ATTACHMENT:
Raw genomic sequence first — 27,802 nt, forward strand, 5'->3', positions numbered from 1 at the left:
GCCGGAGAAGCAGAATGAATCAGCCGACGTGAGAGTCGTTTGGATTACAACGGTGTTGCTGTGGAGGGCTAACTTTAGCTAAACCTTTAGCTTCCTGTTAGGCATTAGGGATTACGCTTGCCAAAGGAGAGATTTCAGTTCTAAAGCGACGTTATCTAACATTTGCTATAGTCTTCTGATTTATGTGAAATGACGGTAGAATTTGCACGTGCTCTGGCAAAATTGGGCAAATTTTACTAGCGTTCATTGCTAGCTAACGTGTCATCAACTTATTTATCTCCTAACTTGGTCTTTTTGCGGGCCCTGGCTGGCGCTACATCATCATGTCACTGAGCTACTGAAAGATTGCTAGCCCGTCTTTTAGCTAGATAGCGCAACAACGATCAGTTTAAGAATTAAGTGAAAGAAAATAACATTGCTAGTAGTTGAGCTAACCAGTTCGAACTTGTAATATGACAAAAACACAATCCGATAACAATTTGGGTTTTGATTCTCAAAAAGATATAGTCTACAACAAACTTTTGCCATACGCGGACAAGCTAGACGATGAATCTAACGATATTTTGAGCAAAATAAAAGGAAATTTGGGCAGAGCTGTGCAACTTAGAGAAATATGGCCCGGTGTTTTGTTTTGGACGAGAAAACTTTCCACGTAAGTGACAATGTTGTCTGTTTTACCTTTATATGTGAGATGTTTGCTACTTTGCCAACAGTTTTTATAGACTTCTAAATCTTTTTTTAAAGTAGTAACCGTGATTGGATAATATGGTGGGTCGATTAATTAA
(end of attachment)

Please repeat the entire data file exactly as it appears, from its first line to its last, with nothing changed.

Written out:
Raw genomic sequence first — 27,802 nt, forward strand, 5'->3', positions numbered from 1 at the left:
GCCGGAGAAGCAGAATGAATCAGCCGACGTGAGAGTCGTTTGGATTACAACGGTGTTGCTGTGGAGGGCTAACTTTAGCTAAACCTTTAGCTTCCTGTTAGGCATTAGGGATTACGCTTGCCAAAGGAGAGATTTCAGTTCTAAAGCGACGTTATCTAACATTTGCTATAGTCTTCTGATTTATGTGAAATGACGGTAGAATTTGCACGTGCTCTGGCAAAATTGGGCAAATTTTACTAGCGTTCATTGCTAGCTAACGTGTCATCAACTTATTTATCTCCTAACTTGGTCTTTTTGCGGGCCCTGGCTGGCGCTACATCATCATGTCACTGAGCTACTGAAAGATTGCTAGCCCGTCTTTTAGCTAGATAGCGCAACAACGATCAGTTTAAGAATTAAGTGAAAGAAAATAACATTGCTAGTAGTTGAGCTAACCAGTTCGAACTTGTAATATGACAAAAACACAATCCGATAACAATTTGGGTTTTGATTCTCAAAAAGATATAGTCTACAACAAACTTTTGCCATACGCGGACAAGCTAGACGATGAATCTAACGATATTTTGAGCAAAATAAAAGGAAATTTGGGCAGAGCTGTGCAACTTAGAGAAATATGGCCCGGTGTTTTGTTTTGGACGAGAAAACTTTCCACGTAAGTGACAATGTTGTCTGTTTTACCTTTATATGTGAGATGTTTGCTACTTTGCCAACAGTTTTTATAGACTTCTAAATCTTTTTTTAAAGTAGTAACCGTGATTGGATAATATGGTGGGTCGATTAATTAA